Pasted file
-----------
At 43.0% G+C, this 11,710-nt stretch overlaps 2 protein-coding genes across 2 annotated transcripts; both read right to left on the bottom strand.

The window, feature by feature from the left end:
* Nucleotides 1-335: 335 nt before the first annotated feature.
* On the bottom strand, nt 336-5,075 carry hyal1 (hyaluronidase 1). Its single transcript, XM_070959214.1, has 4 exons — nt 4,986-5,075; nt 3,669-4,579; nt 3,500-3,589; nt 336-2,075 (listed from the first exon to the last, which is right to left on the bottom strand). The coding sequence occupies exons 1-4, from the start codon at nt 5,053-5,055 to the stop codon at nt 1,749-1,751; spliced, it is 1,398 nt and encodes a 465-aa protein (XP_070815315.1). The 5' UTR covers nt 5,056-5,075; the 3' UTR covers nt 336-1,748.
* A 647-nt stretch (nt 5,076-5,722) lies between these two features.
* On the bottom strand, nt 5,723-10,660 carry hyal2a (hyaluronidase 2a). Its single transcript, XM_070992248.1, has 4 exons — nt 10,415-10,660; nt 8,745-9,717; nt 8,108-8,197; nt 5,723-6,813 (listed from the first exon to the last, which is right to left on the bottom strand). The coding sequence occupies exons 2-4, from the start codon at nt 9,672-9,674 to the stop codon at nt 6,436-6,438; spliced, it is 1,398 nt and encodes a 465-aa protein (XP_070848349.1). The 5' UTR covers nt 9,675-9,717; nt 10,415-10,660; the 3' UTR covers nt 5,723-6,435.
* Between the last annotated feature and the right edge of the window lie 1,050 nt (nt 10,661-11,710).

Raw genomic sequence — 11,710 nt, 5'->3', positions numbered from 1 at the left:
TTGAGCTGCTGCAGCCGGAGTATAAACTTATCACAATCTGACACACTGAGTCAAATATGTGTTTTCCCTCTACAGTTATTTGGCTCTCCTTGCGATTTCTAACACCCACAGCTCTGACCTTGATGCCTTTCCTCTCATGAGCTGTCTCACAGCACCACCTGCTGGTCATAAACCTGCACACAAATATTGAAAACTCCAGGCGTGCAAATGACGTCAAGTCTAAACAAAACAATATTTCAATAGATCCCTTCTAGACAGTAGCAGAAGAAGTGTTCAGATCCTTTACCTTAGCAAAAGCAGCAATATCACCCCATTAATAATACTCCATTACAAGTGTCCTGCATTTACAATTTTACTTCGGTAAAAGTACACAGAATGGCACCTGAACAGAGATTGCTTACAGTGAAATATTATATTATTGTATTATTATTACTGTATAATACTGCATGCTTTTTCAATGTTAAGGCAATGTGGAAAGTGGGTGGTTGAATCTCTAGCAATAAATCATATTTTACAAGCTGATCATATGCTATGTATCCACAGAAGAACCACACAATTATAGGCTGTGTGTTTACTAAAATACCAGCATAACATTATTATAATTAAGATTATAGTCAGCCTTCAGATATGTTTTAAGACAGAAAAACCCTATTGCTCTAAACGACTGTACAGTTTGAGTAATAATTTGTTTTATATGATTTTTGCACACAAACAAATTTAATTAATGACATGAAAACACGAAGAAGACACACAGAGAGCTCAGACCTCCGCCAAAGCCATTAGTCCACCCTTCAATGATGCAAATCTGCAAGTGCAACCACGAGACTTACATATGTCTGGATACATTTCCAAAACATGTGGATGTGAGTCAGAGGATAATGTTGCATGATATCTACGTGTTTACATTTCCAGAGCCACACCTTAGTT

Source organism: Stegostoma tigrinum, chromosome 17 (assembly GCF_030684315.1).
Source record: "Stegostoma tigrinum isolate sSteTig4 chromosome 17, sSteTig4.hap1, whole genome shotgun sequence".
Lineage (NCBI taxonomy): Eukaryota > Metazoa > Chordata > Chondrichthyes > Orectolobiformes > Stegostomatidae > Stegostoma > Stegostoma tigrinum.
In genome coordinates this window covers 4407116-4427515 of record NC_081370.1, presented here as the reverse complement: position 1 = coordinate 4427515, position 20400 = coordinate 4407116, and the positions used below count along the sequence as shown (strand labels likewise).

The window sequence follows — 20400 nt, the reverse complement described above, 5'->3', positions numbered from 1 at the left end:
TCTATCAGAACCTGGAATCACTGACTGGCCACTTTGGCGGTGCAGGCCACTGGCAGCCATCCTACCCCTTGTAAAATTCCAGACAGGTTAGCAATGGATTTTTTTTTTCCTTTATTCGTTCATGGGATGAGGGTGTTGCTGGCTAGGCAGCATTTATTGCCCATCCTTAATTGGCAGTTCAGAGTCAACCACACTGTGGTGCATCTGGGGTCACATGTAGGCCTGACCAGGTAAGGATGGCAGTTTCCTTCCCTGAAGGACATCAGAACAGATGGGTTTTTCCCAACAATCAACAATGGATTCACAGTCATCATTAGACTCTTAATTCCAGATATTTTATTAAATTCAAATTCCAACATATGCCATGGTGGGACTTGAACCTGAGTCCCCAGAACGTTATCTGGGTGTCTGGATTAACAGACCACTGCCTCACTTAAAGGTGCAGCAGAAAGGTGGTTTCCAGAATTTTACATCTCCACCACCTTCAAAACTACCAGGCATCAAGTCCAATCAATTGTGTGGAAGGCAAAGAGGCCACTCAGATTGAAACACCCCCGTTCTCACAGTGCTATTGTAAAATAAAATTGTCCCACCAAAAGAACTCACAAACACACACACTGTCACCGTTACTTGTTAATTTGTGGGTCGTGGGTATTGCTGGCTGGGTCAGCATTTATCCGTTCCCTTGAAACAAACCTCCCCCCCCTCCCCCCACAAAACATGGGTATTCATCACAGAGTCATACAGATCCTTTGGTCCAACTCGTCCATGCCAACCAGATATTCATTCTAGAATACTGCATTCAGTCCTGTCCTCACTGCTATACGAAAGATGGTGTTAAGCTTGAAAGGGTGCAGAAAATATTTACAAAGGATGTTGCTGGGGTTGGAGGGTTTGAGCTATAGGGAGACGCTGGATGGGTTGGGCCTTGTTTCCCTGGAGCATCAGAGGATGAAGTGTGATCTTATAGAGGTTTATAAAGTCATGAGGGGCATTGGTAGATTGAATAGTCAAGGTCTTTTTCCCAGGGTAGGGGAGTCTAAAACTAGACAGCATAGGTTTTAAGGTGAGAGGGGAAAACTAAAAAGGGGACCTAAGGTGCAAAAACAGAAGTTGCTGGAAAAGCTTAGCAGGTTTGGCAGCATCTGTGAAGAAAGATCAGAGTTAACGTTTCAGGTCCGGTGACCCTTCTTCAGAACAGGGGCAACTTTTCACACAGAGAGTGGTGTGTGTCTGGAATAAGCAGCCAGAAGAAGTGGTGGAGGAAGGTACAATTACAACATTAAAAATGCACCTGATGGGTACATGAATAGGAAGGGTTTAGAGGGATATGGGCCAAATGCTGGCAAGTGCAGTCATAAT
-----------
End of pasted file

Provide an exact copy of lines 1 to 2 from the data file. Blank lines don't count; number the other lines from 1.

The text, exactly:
At 43.0% G+C, this 11,710-nt stretch overlaps 2 protein-coding genes across 2 annotated transcripts; both read right to left on the bottom strand.

The window, feature by feature from the left end: